levels. Because cellular ATP production is coupled to cellular
NAD+ levels, the authors speculated that NAD+ deficits could be
at the root of the ATP loss. In line with that, they observed that
the livers from HSF1-deficient mice showed lower levels of nicotinamide phosphoribosyltransferase (Nampt), a key enzyme
in the maintenance of intracellular NAD+ levels, by salvaging
NAD+ from nicotinamide (Cantó et al., 2015). Qiao et al. (2017)
explain this phenomenon by showing via chromatin immunoprecipitation quantitative PCR assays that HSF1 directly binds
to the Nampt promoter. Interestingly, this binding to the Nampt
promoter was higher when glucose availability was limited in
cultured hepatocytes, as well as in fasted livers, as compared
with the refed state. In contrast, they found that the binding of
HSF1 to the Hsp70 promoter was higher in the refed condition,
showing an opposite regulation to that of the Nampt promoter
and suggesting that nutrient availability signals disentangle the
metabolic transcriptional actions of HSF1 from its canonical
ones related to the heat shock response.
During the last decade, NAD+ has been recognized
not only as a redox cofactor but also as an important degradation substrate for multiple enzymes. The sirtuin family of
deac(et)ylase enzymes are critical metabolic regulators that use
NAD+ as a cosubstrate. The activity of some of its members,
such as SIRT1 and SIRT3, are rate-limited by low intracellular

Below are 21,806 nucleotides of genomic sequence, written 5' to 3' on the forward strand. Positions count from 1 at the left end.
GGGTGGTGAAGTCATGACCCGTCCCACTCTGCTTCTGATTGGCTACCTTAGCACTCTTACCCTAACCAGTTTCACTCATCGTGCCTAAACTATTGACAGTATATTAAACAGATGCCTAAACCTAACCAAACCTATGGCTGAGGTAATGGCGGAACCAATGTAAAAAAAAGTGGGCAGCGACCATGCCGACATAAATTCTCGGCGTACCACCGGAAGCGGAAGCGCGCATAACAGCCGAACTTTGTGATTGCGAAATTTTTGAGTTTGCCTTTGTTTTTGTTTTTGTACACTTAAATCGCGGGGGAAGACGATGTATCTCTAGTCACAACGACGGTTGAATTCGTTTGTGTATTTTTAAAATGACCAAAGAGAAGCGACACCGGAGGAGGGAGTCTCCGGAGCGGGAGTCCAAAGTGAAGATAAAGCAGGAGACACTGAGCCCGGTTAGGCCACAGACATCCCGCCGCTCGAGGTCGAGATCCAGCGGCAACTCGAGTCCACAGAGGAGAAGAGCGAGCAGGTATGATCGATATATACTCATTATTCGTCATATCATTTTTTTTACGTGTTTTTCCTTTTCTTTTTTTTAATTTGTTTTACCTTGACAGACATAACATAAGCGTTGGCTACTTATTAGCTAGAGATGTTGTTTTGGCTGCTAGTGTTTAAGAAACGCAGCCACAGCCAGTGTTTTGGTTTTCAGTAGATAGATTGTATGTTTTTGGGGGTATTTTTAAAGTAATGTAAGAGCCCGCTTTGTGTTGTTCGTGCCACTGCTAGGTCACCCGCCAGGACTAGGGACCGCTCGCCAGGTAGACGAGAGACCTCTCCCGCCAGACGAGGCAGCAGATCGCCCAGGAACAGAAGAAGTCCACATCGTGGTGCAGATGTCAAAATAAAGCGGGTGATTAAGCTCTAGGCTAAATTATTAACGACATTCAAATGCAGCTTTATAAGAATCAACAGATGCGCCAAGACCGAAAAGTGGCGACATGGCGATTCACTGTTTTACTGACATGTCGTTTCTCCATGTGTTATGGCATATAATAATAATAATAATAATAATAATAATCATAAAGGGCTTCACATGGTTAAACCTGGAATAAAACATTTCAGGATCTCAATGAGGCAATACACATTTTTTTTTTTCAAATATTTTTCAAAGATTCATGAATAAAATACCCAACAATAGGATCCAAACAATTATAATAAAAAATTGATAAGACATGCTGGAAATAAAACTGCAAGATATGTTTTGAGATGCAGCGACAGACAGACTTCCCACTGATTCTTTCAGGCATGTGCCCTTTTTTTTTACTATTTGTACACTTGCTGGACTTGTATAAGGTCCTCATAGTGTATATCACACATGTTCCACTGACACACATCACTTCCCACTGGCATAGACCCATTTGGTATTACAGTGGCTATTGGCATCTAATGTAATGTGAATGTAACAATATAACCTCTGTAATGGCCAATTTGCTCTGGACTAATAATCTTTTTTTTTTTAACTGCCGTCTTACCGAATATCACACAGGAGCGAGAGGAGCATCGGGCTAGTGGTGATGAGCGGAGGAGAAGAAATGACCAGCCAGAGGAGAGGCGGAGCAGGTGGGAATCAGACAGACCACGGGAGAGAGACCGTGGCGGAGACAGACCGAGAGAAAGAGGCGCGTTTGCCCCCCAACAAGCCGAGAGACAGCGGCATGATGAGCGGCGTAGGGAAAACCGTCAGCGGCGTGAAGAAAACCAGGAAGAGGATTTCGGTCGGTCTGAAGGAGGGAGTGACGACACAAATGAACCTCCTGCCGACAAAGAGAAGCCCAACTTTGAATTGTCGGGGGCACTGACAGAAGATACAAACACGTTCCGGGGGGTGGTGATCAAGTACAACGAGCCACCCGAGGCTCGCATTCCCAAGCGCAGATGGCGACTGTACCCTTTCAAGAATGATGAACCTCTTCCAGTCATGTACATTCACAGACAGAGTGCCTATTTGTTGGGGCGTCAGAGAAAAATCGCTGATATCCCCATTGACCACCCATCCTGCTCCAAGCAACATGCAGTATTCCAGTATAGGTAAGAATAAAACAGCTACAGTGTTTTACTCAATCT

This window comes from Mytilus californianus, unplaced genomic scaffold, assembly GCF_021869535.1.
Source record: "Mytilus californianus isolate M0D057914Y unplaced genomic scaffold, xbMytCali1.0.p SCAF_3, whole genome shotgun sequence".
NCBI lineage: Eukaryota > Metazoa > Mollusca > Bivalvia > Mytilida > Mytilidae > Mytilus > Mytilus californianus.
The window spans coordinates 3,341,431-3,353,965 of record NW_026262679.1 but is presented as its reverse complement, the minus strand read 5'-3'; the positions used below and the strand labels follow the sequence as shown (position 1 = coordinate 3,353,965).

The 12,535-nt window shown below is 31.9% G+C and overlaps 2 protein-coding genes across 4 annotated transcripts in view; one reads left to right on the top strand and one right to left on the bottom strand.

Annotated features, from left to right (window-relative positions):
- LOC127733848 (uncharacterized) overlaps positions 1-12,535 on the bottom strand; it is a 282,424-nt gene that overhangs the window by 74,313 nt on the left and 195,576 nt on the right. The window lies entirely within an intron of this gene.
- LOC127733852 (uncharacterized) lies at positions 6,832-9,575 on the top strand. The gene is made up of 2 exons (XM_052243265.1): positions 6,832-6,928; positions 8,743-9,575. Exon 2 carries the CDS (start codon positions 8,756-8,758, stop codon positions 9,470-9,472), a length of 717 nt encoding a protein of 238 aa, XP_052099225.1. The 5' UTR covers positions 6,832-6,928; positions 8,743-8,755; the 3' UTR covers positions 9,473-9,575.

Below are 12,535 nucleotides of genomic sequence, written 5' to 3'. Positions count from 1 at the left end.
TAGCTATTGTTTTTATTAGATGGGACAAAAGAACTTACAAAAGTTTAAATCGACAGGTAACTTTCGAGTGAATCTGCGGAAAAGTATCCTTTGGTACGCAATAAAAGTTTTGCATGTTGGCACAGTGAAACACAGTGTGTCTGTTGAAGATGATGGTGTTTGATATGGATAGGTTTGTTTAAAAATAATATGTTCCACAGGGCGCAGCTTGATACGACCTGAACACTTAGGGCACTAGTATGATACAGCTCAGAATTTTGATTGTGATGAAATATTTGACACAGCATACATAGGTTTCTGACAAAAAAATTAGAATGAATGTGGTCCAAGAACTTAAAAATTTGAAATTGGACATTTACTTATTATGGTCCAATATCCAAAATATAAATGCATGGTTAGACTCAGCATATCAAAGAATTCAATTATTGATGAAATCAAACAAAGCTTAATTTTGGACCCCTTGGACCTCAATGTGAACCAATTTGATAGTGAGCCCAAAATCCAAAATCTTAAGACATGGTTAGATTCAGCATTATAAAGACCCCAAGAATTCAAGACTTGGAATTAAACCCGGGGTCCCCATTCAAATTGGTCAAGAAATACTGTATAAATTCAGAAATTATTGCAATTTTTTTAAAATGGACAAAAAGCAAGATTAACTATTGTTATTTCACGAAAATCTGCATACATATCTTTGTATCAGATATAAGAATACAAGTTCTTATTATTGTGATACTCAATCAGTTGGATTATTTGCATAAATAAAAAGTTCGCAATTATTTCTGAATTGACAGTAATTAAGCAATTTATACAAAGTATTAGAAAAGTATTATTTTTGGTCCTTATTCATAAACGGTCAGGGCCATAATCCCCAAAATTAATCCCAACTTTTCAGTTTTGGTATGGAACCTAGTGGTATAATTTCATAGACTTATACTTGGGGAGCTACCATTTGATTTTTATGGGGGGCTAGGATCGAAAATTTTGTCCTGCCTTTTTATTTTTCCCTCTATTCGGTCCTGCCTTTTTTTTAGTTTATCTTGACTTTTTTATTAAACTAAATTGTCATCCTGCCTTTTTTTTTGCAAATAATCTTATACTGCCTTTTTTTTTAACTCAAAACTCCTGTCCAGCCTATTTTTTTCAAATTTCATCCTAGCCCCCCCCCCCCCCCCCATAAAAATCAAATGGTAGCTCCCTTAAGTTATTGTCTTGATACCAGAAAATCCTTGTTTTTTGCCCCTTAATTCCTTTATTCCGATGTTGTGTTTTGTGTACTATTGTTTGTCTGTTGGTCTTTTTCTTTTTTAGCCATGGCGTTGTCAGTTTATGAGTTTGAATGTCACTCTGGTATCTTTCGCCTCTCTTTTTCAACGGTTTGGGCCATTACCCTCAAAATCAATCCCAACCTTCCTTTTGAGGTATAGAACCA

NAD+ levels (Cantó et al., 2015). Therefore, Qiao et al. (2017)
tested whether sirtuin enzymes may be affected by the changes
in NAD+ levels in HSF1-deficient livers. Along this concept,
they found that SIRT1 and SIRT3 targets displayed a marked
hyperacetylation upon HSF1 deficiency, suggesting that the
enzymes are less active in HSF1-deficient cells. SIRT1 and
SIRT3 are known to play a critical role in the maintenance of
mitochondrial function, and, consistently, Qiao et al. (2017)
observed that HSF1 deficiency, either via gene ablation or
knockdown, led to decreased mitochondrial number. Interestingly, mitochondria were rounder and bigger in the livers of
HSF1-deficient mice, either in the fed or the fasted state. To
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© 2017 Cantó This article is distributed under the terms of an Attribution–Noncommercial–
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Published February 9, 2017
JCB • Volume 216 • Number 3 • 2017
Figure 1. Model of HSF1 function in oxidative metabolism. Based on
the analysis of HSF1-deficient animals and cells, the work of Qiao et al.
(2017) suggests that, under nutrient stress conditions, hepatic HSF1 activation stimulates the expression of Nampt at the transcriptional level. Elevated levels of Nampt lead to elevated levels of NAD+, which contribute to
increase sirtuin activity in the cell. As regulators of mitochondrial function,
sirtuins reprogram the cell to increase energetic efficiency and maximize
ATP regeneration, thereby ensuring energy supply to maintain key biological processes, such as protein translation and gluconeogenesis in the liver.
Figure adapted from Qiao et al. (2017).
nisms described in worms are conserved in mammals. Given
the influence of the fasting response on HSF1, it seems logical
that energy-stress mechanisms should influence its function.
Indeed, some findings already support this option: It has been